Mulcair promises 'federal minimum wage' as NDP shifts into campaign mode
Federal NDP Leader Tom Mulcair greets participants at the annual Labour Day parade in Toronto, Monday, Sept.1, 2014. (Adam Miller / THE CANADIAN PRESS)
Published Thursday, September 4, 2014 5:17PM EDT
Last Updated Thursday, September 4, 2014 6:53PM EDT
NDP Leader Thomas Mulcair will pledge a national minimum wage as the party officially shifts into campaign mode next week with a series of election promises at an upcoming strategy meeting in Edmonton.
“We will be discussing ways to support families, the federal minimum wage will be part of that discussion,” he told CTV News.
Minimum wage is under provincial jurisdiction and rates vary between provinces, but Mulcair wants to change that. “Since the (federal) Liberals eliminated the federal minimum wage in 1996, experts have pushed for it to be reinstated” he said.
The NDP’s three-day caucus retreat will focus on plotting election strategies and finalizing policies that will be part of their campaign platform -- including the promise of a national minimum wage.
Although Mulcair would not say how much the rate would increase under his proposal, it’s being panned as “a dumb, anti-small business measure” that will lead to wage inflation and higher unemployment, according to Dan Kelly of the Canadian Federation of Independent Business.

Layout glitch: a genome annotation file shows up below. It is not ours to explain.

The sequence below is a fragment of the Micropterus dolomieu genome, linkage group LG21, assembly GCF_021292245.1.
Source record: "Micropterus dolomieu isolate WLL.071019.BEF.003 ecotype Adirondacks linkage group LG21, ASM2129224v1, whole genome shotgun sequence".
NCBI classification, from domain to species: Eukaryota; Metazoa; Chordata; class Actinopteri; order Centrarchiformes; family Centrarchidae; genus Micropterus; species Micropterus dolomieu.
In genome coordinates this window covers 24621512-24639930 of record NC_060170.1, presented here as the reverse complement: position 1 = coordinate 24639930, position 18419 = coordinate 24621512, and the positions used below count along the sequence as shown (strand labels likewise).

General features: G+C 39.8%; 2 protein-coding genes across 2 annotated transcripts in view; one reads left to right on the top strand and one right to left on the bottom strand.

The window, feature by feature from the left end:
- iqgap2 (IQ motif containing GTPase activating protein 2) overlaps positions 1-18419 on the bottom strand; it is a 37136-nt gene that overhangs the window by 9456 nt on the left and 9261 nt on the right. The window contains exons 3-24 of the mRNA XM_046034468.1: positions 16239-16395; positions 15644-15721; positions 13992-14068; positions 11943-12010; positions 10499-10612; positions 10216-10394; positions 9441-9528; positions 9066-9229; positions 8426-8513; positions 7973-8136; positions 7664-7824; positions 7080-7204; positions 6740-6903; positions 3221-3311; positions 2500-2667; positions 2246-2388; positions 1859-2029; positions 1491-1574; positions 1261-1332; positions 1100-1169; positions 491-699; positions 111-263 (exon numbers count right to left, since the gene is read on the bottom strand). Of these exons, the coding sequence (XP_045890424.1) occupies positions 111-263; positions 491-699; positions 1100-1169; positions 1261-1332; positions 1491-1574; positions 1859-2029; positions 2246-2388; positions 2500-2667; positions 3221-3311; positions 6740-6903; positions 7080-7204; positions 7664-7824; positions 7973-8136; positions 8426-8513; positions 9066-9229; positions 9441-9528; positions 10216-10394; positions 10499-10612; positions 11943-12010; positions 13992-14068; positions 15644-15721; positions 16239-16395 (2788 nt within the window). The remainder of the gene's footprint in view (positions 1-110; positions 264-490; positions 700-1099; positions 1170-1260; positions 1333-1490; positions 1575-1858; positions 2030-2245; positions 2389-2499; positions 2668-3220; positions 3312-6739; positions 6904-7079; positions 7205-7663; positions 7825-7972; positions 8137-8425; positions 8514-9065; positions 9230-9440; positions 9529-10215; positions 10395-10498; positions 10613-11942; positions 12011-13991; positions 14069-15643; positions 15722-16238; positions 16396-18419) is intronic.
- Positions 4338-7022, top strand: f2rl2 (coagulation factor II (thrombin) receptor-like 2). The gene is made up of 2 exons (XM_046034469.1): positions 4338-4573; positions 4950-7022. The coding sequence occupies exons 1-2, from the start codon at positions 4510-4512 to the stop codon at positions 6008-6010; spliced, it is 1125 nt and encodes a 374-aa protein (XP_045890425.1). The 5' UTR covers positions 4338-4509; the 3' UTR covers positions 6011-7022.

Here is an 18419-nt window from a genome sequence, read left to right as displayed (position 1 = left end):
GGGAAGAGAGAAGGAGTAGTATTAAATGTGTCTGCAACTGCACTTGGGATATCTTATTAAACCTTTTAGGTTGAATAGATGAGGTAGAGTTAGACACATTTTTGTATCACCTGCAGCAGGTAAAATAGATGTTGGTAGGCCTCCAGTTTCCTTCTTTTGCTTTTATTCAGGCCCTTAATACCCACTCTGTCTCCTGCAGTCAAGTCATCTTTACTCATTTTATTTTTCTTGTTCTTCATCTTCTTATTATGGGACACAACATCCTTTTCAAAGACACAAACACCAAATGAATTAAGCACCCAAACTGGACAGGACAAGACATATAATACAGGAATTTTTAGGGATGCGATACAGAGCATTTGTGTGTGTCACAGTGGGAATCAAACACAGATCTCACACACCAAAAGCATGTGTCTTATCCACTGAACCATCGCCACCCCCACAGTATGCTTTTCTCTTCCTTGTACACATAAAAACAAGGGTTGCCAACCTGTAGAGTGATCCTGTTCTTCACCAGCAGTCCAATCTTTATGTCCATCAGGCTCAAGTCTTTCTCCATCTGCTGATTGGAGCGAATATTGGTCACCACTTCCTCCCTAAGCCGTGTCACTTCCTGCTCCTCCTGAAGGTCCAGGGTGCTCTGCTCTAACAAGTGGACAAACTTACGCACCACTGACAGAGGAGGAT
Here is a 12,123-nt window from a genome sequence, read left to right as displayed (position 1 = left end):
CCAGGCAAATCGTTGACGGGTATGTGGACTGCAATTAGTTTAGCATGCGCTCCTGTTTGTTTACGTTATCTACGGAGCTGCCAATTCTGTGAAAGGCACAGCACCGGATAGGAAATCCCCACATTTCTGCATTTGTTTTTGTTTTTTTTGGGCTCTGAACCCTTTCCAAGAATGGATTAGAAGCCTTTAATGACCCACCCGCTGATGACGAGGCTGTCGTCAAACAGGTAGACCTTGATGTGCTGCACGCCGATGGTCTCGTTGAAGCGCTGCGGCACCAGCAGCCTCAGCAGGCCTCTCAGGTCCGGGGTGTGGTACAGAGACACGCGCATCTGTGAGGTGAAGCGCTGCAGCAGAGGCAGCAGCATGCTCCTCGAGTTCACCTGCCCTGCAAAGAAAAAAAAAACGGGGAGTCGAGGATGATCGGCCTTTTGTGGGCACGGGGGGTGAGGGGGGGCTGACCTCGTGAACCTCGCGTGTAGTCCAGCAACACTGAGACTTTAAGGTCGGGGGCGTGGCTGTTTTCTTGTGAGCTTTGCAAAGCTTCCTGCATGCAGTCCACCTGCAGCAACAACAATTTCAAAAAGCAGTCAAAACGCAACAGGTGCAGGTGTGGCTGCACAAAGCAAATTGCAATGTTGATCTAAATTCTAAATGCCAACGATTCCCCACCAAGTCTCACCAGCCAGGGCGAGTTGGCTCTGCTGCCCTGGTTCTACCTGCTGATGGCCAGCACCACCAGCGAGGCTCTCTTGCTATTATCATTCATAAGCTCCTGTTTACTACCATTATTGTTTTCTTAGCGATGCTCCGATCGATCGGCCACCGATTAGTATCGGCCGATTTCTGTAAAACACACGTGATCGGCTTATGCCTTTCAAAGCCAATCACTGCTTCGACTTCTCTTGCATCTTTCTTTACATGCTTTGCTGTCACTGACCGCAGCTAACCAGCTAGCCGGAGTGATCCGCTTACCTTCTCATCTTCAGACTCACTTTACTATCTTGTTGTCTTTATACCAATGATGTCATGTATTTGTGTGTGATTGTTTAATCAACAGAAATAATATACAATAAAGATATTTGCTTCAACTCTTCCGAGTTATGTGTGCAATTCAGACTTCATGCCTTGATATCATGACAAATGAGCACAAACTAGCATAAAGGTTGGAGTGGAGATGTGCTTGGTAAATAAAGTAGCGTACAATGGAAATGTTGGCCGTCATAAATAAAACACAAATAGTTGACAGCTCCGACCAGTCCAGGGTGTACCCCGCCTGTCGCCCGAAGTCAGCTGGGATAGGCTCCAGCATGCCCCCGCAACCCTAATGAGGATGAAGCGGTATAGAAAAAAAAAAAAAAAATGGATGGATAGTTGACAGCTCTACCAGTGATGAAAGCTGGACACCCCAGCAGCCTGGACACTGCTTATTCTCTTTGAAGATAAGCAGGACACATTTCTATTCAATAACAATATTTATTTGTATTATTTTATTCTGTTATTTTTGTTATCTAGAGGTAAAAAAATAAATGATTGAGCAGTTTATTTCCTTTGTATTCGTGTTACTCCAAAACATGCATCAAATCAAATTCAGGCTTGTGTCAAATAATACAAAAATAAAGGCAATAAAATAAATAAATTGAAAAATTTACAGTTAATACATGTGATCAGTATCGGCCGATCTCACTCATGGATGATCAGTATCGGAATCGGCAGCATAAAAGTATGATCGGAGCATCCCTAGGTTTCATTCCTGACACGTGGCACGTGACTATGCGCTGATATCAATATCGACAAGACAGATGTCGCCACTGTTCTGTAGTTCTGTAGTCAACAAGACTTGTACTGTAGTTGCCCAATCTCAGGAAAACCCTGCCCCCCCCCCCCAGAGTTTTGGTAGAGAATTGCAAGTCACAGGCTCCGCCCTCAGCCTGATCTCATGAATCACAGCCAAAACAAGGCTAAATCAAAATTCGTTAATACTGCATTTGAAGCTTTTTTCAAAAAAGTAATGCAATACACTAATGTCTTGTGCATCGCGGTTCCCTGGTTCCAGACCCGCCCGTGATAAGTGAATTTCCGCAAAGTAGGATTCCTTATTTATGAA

NDP strategists dismiss the criticism and believe their selective rollout of certain policies months ahead of an election will help position them as the only credible, progressive alternative against the Liberals, which has eclipsed them in several polls.
The Liberal leader, Justin Trudeau, remains ahead of Mulcair in popularity.
“We will compete with ideas, not beauty” one NDP insider said.
The NDP has also promised:
- Restoring Canada Post home delivery service
- Restoring eligibility for Old Age Security from 67 to 65
- Prioritizing budget surplus spending on health care
The three-day caucus retreat runs from September 9 to 11.
New Democrats are coming out of a tough summer. In August, the Board of Internal Economy concluded the party “broke the rules” when it spent taxpayer money on hiring staff for satellite offices.
Later that same month, Montreal-area MP Sana Hassainia quit the party over what she saw as Mulcair’s pro-Israel stance during the war in Gaza.